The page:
On the road to precision health: Brain-based biomarkers in autism spectrum disorder

  • Autism Research
Speaker Shafali Spurling Jeste, M.D.
University of California, Los Angeles
Date & Time


Location

Gerald D. Fischbach Auditorium
160 5th Avenue
New York, NY 10010 United States

Autism Research

Autism Research lectures bring together scientists and scholars to discuss diverse and important topics related to autism. The lectures are open to the public and are held at the Gerald D. Fischbach Auditorium at the Simons Foundation headquarters in New York City. Tea is served prior to each lecture.

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On 7 February 2018, Shafali Spurling Jeste provided a topical overview of the current state of research in autism biomarkers. She shared data from studies of autism biomarkers in three key areas: early risk prediction (studies of high-risk infants), heterogeneity within the autism spectrum and genetically defined subgroups within autism. Finally, she discussed the challenges around clinical trial design and development and considered how more objective measures of brain function can improve clinical trials.

Her talk was part of the Simons Foundation Autism Research lecture series.

About the Lecture

Autism has well-established roots in disruptions during the development of neural networks. Functional neuroimaging methods, such as electroencephalography (EEG), can measure these brain changes, with such measurements serving as robust “biomarkers” of the condition. Studies of autism biomarkers can enhance our ability to predict atypical development early in infancy and can improve both the selection of trial participants and quantification of brain changes with treatment in clinical trials. However, autism biomarker studies face many challenges, from methods in data collection to the generalizability of findings to the broader autism spectrum.

In this lecture, Shafali Spurling Jeste provided a topical overview of the current state of research in autism biomarkers. She shared data from studies of autism biomarkers in three key areas: early risk prediction (studies of high-risk infants), heterogeneity within the autism spectrum and genetically defined subgroups within autism. Finally, she discussed the challenges around clinical trial design and development and considered how more objective measures of brain function can improve clinical trials.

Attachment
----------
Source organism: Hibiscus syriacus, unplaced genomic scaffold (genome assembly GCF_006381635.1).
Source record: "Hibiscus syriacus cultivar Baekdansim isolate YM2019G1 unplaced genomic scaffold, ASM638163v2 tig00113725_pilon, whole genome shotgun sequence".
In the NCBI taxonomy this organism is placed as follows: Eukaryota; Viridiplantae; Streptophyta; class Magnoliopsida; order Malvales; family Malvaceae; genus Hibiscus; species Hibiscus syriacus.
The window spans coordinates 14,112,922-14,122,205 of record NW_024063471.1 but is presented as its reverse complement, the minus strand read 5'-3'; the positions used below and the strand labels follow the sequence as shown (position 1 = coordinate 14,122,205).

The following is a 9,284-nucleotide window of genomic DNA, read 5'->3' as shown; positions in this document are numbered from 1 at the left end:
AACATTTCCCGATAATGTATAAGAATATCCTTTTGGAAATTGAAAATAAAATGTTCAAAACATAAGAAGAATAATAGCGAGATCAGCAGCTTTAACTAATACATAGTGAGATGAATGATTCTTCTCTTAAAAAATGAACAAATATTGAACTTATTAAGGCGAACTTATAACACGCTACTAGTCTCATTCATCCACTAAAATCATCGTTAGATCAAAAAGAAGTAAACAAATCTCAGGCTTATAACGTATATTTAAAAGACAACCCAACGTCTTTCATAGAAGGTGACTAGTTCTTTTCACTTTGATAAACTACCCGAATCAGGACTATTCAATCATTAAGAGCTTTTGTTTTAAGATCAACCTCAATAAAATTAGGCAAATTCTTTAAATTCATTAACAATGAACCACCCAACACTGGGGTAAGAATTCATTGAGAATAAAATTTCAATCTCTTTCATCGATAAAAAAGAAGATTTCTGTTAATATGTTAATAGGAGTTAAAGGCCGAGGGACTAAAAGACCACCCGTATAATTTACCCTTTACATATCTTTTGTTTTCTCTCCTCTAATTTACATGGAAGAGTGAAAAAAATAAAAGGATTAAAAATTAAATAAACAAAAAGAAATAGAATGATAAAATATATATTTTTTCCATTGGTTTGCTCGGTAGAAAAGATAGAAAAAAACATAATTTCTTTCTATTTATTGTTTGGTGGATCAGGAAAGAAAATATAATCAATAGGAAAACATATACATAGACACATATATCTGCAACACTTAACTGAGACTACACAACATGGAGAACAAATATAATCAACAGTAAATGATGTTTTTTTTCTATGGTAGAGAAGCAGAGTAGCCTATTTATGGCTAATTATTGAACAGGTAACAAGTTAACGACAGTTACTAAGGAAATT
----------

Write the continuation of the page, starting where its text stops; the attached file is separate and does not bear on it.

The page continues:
About the Speaker

Shafali Spurling Jeste is a behavioral child neurologist specializing in autism and neurodevelopmental disorders. After earning her B.A. in philosophy from Yale University and an M.D. from Harvard Medical School, she completed both child neurology and developmental neuroscience fellowships at Boston Children’s Hospital. Since 2010, she has directed the biomarkers core of the University of California, Los Angeles, Center for Autism Research and Treatment. Her extensive research program integrates genetics with functional electroencephalography to inform early risk prediction, treatment targets and clinical trials in autism, motivated by the ultimate goal of improving treatments and outcomes in infants and children with autism.

Past Lectures

Altered somatosensory processing in autism spectrum disorders: Mechanisms and emerging therapeutic opportunities

David Ginty, Ph.D.Professor of Neurobiology, Harvard University

On April 24, 2019, David Ginty presented his work on the neurobiological basis of touch over-reactivity in mouse models of autism spectrum disorder (ASD). He also discussed new pharmacological approaches aimed at reducing sensory over-reactivity and potentially improving cognitive and behavioral abnormalities associated with ASD.

Mapping human cerebral cortex: Structure, function, connectivity, development and evolution

David Van Essen, Ph.D.Alumni Endowed Professor, Washington University in St. Louis

On April 3, 2019, David Van Essen provided an overview of basic principles of cortical organization and connectivity from studies of laboratory animals and analyses of individual variability in humans. He also highlighted a new map (‘parcellation’) of the human cerebral cortex based on data from the Human Connectome Project.

The genetic influences on autism spectrum disorder risk

Elise Robinson, Sc.D.Assistant Professor, Harvard T.H. Chan School of Public Health
Associate Member, Broad Institute

On January 30, 2019, Elise Robinson provided an overview of the role that genetic factors play in autism spectrum disorders and discussed the next steps to further understand autism genetics.

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